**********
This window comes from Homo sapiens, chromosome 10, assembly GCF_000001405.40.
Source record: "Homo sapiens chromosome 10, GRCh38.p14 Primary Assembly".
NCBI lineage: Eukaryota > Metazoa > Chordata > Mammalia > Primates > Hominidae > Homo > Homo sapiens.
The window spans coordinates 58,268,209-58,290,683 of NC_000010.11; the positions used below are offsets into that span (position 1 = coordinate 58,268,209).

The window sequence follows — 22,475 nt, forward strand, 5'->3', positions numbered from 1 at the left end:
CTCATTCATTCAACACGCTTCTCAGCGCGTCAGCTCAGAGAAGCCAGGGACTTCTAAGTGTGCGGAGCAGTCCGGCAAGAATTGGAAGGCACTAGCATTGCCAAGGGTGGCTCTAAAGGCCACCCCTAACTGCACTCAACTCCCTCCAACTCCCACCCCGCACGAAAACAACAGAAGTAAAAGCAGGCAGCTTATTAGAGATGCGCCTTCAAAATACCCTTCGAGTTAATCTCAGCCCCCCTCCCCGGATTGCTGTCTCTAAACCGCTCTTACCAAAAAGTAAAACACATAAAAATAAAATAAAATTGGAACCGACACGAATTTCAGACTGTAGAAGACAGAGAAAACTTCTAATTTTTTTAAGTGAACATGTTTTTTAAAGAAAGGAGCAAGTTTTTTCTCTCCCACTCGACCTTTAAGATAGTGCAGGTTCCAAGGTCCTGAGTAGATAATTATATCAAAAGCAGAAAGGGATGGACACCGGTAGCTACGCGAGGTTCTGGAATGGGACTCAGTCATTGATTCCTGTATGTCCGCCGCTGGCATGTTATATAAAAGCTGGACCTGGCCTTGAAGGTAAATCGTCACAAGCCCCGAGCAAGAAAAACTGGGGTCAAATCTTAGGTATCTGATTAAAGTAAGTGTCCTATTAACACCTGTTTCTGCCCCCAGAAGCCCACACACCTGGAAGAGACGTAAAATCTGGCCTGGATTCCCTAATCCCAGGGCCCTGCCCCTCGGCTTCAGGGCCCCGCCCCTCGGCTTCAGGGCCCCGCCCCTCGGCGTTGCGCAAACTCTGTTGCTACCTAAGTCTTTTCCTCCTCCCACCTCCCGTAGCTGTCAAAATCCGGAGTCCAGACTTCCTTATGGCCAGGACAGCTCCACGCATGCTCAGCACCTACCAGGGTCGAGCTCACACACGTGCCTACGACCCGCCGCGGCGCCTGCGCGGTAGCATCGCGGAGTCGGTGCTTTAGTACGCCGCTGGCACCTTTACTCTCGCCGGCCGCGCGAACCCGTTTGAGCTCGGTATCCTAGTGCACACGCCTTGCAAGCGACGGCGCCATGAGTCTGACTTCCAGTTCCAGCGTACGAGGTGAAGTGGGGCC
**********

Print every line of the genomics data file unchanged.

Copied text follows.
This window comes from Homo sapiens, chromosome 10, assembly GCF_000001405.40.
Source record: "Homo sapiens chromosome 10, GRCh38.p14 Primary Assembly".
NCBI lineage: Eukaryota > Metazoa > Chordata > Mammalia > Primates > Hominidae > Homo > Homo sapiens.
The window spans coordinates 58,268,209-58,290,683 of NC_000010.11; the positions used below are offsets into that span (position 1 = coordinate 58,268,209).

The window sequence follows — 22,475 nt, forward strand, 5'->3', positions numbered from 1 at the left end:
CTCATTCATTCAACACGCTTCTCAGCGCGTCAGCTCAGAGAAGCCAGGGACTTCTAAGTGTGCGGAGCAGTCCGGCAAGAATTGGAAGGCACTAGCATTGCCAAGGGTGGCTCTAAAGGCCACCCCTAACTGCACTCAACTCCCTCCAACTCCCACCCCGCACGAAAACAACAGAAGTAAAAGCAGGCAGCTTATTAGAGATGCGCCTTCAAAATACCCTTCGAGTTAATCTCAGCCCCCCTCCCCGGATTGCTGTCTCTAAACCGCTCTTACCAAAAAGTAAAACACATAAAAATAAAATAAAATTGGAACCGACACGAATTTCAGACTGTAGAAGACAGAGAAAACTTCTAATTTTTTTAAGTGAACATGTTTTTTAAAGAAAGGAGCAAGTTTTTTCTCTCCCACTCGACCTTTAAGATAGTGCAGGTTCCAAGGTCCTGAGTAGATAATTATATCAAAAGCAGAAAGGGATGGACACCGGTAGCTACGCGAGGTTCTGGAATGGGACTCAGTCATTGATTCCTGTATGTCCGCCGCTGGCATGTTATATAAAAGCTGGACCTGGCCTTGAAGGTAAATCGTCACAAGCCCCGAGCAAGAAAAACTGGGGTCAAATCTTAGGTATCTGATTAAAGTAAGTGTCCTATTAACACCTGTTTCTGCCCCCAGAAGCCCACACACCTGGAAGAGACGTAAAATCTGGCCTGGATTCCCTAATCCCAGGGCCCTGCCCCTCGGCTTCAGGGCCCCGCCCCTCGGCTTCAGGGCCCCGCCCCTCGGCGTTGCGCAAACTCTGTTGCTACCTAAGTCTTTTCCTCCTCCCACCTCCCGTAGCTGTCAAAATCCGGAGTCCAGACTTCCTTATGGCCAGGACAGCTCCACGCATGCTCAGCACCTACCAGGGTCGAGCTCACACACGTGCCTACGACCCGCCGCGGCGCCTGCGCGGTAGCATCGCGGAGTCGGTGCTTTAGTACGCCGCTGGCACCTTTACTCTCGCCGGCCGCGCGAACCCGTTTGAGCTCGGTATCCTAGTGCACACGCCTTGCAAGCGACGGCGCCATGAGTCTGACTTCCAGTTCCAGCGTACGAGGTGAAGTGGGGCC